Since the dawn of the personal computer, Lebanon has been on the information technology map. Now as the age of the internet and new economy create business opportunities and bring international ICT companies to Beirut, the potential is there for Lebanon to establish itself as a Levantine hub. Executive checked how four Lebanese companies are gearing up for the challenge.
Computer Information Systems
Growth is steady for Computer Information Systems (CIS), which is shifting from distribution of hardware to providing implementation services and turnkey solutions for corporate clients. “Things are picking up again,” said sales manager Michel Nassif. “We are still recruiting people.”
According to figures the company published for its overall activities, normal is rather good. Together with sister company, Unidist, CIS realized consolidated IT sales revenue that increased from $100 million in 2001 to $125 million in 2002, with 55% coming from project integration and 45% from product distribution revenue from activities in some 30 countries in the Middle East, Africa, and Europe.
For 20 years, CIS and its affiliate companies have been the distributors for information technology firm Hewlett Packard and other manufacturers, first in Lebanon, and from 1993 in African and Middle Eastern countries. With 26% of its consolidated IT sales revenue in the Middle East, this region is the largest of seven geographic markets for the group, followed by North Africa. As the market for computers and peripherals has seen margins shrink, the firm’s growth orientation is now in project integration and turnkey solutions. “The integration business has sustainable margins compared to distribution, which is based on volume at low margins,” Nassif said.
A recent example was a contract won by CIS in collaboration with an international partner to install Lebanon’s new passport issuing system. From input stations to the production of computer-readable passports, the complete solution covered all hardware components and software for the highly secure system delivered to the Lebanese state. While the group set up three hardware distribution hubs in France, South Africa and Dubai, CIS based their know-how for project implementation in France and Lebanon. Focal competency realms are in platforms, networking and solutions based on the products of leading global software and hardware providers, from Oracle and Microsoft to Nortel and Cisco, with technicians and IT experts dispatched from Beirut to various projects in the group’s areas of operations. In the domestic market, CIS is looking for annual double-digit growth. “It is our base market – we have a strong presence here,” Nassif said. “We want to do business and remain preferred vendor of IT.”
The HP product lines dominate the field clearly in some office peripherals. For desktop and portable computers, Compaq and HP are part of the international manufacturer segment competing for individual, institutional and corporate buyers of brand products. Nassif assesses brand computers as holding about one third of the overall PC sales, which in his estimate total around 60,000 units per year.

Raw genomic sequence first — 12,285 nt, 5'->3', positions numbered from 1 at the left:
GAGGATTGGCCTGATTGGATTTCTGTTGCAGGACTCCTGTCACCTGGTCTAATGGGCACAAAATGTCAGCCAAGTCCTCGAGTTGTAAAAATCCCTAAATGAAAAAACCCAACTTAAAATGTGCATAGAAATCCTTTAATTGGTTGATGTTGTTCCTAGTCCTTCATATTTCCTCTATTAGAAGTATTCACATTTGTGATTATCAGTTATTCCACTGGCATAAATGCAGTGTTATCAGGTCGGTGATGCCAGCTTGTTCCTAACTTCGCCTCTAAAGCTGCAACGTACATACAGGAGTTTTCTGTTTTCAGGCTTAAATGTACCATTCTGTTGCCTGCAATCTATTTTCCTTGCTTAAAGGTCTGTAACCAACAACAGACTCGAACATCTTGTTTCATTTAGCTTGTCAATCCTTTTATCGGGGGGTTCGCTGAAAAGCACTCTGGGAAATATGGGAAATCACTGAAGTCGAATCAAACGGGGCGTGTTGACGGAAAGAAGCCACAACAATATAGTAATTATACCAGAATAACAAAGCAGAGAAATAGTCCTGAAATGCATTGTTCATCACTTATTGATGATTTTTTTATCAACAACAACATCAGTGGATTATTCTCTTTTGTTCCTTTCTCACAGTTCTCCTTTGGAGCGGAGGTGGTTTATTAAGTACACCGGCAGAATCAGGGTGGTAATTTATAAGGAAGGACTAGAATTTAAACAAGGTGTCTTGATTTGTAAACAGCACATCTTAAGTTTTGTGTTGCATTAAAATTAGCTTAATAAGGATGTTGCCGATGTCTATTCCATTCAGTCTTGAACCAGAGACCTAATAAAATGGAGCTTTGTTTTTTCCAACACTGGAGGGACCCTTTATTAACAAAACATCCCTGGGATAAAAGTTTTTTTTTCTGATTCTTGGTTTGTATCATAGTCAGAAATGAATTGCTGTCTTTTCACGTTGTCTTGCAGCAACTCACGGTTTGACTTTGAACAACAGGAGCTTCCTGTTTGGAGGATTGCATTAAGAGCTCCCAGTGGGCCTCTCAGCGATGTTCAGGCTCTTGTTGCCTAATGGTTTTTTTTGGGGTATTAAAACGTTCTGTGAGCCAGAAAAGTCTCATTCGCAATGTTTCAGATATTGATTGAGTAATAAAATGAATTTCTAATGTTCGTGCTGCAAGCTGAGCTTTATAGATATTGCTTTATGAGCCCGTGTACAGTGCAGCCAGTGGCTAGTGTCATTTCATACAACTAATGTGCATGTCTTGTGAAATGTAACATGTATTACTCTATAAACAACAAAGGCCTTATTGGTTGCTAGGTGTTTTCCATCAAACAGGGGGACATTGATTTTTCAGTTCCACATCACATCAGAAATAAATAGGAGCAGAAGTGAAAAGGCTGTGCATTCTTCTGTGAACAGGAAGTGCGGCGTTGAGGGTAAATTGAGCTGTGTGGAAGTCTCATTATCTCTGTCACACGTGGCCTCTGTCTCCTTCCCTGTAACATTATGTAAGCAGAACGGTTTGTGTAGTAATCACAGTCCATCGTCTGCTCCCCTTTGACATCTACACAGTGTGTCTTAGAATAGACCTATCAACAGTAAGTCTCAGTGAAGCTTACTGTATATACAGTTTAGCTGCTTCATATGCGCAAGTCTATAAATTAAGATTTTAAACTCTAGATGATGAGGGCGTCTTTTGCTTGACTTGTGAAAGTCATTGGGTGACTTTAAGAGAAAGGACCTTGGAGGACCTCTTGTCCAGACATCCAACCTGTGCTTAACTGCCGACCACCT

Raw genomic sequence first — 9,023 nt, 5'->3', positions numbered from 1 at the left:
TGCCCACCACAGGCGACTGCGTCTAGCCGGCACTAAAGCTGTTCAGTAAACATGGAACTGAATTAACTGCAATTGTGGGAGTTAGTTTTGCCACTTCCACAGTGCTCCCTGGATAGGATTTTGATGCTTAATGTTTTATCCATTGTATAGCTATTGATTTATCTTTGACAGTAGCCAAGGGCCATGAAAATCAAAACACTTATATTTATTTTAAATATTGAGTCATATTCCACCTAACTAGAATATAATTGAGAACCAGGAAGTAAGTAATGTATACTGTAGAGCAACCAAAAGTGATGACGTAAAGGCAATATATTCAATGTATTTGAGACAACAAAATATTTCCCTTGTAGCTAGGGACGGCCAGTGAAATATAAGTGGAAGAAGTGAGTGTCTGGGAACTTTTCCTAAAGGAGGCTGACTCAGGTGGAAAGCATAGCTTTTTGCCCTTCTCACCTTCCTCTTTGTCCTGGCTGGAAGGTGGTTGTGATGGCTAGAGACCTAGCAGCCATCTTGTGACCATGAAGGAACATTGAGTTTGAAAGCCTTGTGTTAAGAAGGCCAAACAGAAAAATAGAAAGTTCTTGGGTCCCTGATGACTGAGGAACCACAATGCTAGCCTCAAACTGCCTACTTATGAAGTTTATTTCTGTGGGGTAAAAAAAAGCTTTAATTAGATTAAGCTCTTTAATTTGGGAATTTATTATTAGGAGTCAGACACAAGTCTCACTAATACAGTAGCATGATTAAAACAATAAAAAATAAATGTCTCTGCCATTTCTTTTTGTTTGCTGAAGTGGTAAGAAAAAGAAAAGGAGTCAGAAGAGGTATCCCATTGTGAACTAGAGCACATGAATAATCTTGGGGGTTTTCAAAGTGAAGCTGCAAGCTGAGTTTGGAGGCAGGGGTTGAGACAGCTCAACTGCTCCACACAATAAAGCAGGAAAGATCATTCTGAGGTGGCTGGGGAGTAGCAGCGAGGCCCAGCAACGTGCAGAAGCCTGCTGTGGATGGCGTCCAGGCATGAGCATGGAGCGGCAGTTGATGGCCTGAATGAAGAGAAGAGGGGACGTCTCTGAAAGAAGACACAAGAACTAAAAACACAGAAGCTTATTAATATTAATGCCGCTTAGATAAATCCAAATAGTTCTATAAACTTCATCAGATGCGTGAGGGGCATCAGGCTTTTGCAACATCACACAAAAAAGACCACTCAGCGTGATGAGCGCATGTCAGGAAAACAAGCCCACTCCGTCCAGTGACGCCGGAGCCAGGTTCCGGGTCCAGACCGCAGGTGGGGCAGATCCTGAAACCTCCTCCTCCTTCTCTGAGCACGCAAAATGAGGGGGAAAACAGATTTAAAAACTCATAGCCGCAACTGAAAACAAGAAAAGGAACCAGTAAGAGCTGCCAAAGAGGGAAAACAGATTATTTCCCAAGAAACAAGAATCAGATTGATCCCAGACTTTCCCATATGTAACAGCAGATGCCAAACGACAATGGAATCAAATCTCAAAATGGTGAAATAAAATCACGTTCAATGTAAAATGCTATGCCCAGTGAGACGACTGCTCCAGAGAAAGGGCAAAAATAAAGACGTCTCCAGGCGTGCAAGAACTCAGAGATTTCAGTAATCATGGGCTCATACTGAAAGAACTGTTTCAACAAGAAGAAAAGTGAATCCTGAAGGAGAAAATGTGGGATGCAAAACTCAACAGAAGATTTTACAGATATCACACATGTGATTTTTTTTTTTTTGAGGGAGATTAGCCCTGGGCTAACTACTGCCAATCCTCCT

Plans by the government to facilitate e-business and plans by the Ministry of Post and Telecommunications to implement a public data network would boost the IT industry, the manager said. “E-services and e-banking and e-commerce are what is going to come. It will take some time but it will happen.”
Software Design has practiced the art of programming in Lebanon since 1986, and its core product, the Visual Dolphin suite of financial and office management software, is a leader in the local market. “In one sentence: Things are going great,” said company founder and CEO Michel Nseir. “We are in a real expansion phase. Visual Dolphin is doing beautifully well and we are competing quite easily with international products.”
According to Nseir, the advantages Visual Dolphin offers to local and regional clients are that it compiles the same features available from international products but is localized to the profile of companies in the Middle East, and at a total cost of ownership that is four times less than for the big names in office management solutions. The company has kept its development capacities centrally focused in Beirut, although it grew regionally over the past few years, opening offices in the UAE and Saudi Arabia. Out of its team of over 50 employees, one third are consultants and one third are working in administration and sales. The remaining 19 are developers and all but two are based in Beirut.
“In Lebanon, we feel modestly that we continue to be leaders. In the region, we are still too small – I would even say extremely small – but we have enough to keep our company busy,” Nseir said.